Missing Meal and Rest Breaks
Did You Miss Your Meal or Break Again?
Sure, we all work through lunch or miss our breaks sometime. When your employer makes it clear that it’s part of their “unofficial” performance policy, though, they are breaking the law.
Many employers think that a salaried employee can (and should) work through lunch or other breaks. Under California law, though, salaried workers (just like hourly employees) are entitled to eat lunch and take breaks during their workday.
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With offices in Los Angeles and Orange County, Marlin & Saltzman, LLP is one of California’s most recognized legal names in class action employment litigation. We represent groups of workers who have legitimate employment disputes with employers for pay and labor violations such as:
- Missed meals and breaks on the job
- Unpaid overtime
- Working off-the-clock
- Illegal classification as independent contractor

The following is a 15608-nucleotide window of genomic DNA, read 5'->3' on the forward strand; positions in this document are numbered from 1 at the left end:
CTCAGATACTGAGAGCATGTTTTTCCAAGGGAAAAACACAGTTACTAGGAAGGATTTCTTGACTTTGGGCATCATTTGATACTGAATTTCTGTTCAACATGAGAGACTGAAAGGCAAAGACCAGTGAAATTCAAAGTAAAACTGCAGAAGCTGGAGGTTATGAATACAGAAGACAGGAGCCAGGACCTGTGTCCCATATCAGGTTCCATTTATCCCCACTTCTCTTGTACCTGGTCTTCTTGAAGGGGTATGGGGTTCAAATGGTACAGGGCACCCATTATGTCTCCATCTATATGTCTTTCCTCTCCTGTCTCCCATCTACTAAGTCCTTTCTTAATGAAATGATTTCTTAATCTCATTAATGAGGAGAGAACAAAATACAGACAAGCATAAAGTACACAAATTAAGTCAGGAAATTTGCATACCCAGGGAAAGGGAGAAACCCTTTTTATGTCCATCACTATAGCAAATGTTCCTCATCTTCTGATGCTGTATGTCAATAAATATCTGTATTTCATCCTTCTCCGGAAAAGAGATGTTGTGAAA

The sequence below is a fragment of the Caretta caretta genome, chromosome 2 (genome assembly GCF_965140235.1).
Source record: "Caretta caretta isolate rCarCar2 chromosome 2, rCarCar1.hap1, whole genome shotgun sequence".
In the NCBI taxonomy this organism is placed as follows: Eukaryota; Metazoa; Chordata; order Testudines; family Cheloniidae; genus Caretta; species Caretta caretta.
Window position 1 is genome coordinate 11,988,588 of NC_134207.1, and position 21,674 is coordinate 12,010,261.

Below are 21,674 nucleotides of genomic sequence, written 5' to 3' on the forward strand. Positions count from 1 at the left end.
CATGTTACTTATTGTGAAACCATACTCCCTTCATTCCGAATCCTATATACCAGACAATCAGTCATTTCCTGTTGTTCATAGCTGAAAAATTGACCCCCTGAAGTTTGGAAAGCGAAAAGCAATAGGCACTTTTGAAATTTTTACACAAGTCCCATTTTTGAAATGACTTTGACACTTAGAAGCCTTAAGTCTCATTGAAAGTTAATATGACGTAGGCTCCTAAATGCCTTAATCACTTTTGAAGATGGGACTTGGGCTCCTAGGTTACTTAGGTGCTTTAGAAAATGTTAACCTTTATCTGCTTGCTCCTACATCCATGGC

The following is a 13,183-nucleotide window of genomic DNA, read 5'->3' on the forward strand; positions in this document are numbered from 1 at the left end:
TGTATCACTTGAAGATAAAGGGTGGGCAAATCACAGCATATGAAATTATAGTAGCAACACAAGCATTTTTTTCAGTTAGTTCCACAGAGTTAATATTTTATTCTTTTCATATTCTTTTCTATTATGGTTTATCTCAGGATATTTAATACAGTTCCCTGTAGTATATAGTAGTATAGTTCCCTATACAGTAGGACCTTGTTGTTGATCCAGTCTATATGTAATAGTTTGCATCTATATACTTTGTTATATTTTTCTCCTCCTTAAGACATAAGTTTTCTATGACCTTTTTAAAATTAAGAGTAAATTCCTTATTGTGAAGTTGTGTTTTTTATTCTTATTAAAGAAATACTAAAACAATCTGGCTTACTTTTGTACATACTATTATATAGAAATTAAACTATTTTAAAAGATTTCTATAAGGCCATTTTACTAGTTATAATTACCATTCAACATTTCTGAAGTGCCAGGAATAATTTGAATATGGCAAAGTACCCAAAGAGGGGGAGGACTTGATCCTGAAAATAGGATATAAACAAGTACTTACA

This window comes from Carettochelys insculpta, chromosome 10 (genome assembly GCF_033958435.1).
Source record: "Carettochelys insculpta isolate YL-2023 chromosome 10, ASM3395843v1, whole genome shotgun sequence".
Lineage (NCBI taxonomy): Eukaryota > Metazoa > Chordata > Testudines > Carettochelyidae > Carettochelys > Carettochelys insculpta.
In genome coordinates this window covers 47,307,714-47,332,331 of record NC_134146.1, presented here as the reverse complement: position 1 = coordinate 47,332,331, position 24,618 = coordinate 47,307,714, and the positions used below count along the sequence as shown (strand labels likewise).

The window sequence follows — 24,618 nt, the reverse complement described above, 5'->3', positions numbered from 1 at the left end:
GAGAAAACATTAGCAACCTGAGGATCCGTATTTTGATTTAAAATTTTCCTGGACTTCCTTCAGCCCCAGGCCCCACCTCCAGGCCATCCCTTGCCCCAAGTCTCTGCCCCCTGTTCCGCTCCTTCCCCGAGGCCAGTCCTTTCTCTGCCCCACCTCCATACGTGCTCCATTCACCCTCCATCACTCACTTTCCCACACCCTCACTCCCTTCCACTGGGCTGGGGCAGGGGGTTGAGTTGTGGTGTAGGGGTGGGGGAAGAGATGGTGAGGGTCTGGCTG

- Unpaid personal time
- Misclassification of workers as exempt from overtime pay
- Late pay
What If You Have Always Missed Meals or Breaks?
Many workers routinely work through lunch and breaks. If you are getting the sense that it is expected of you, or your boss expresses frustration that you want to take your legal meal or coffee break, your employer is violating your rights. Talk to one of our experienced class action trial lawyers. If you have a legitimate complaint, chances are your other co-workers feel the same way. You may be part of a group certified to claim compensation as part of a class action.
“We fight aggressively to pursue every dollar of compensation and damages your class is entitled to. We seek to obtain the highest recovery available.” — Attorney Alan Lazar
Contact us to schedule a free consultation. Let us start helping you fight for your workplace rights. We represent clients throughout California.
*CV, BV and AV are registered certification marks of Reed Elsevier Properties, Inc., used in accordance with the Martindale-Hubbell certification procedures, standards and policies. Martindale-Hubbell is the facilitator of a peer review rating process. Ratings reflect the confidential opinions of members of the bar and the judiciary. Martindale-Hubbell ratings fall into two categories — legal ability and general ethical standards.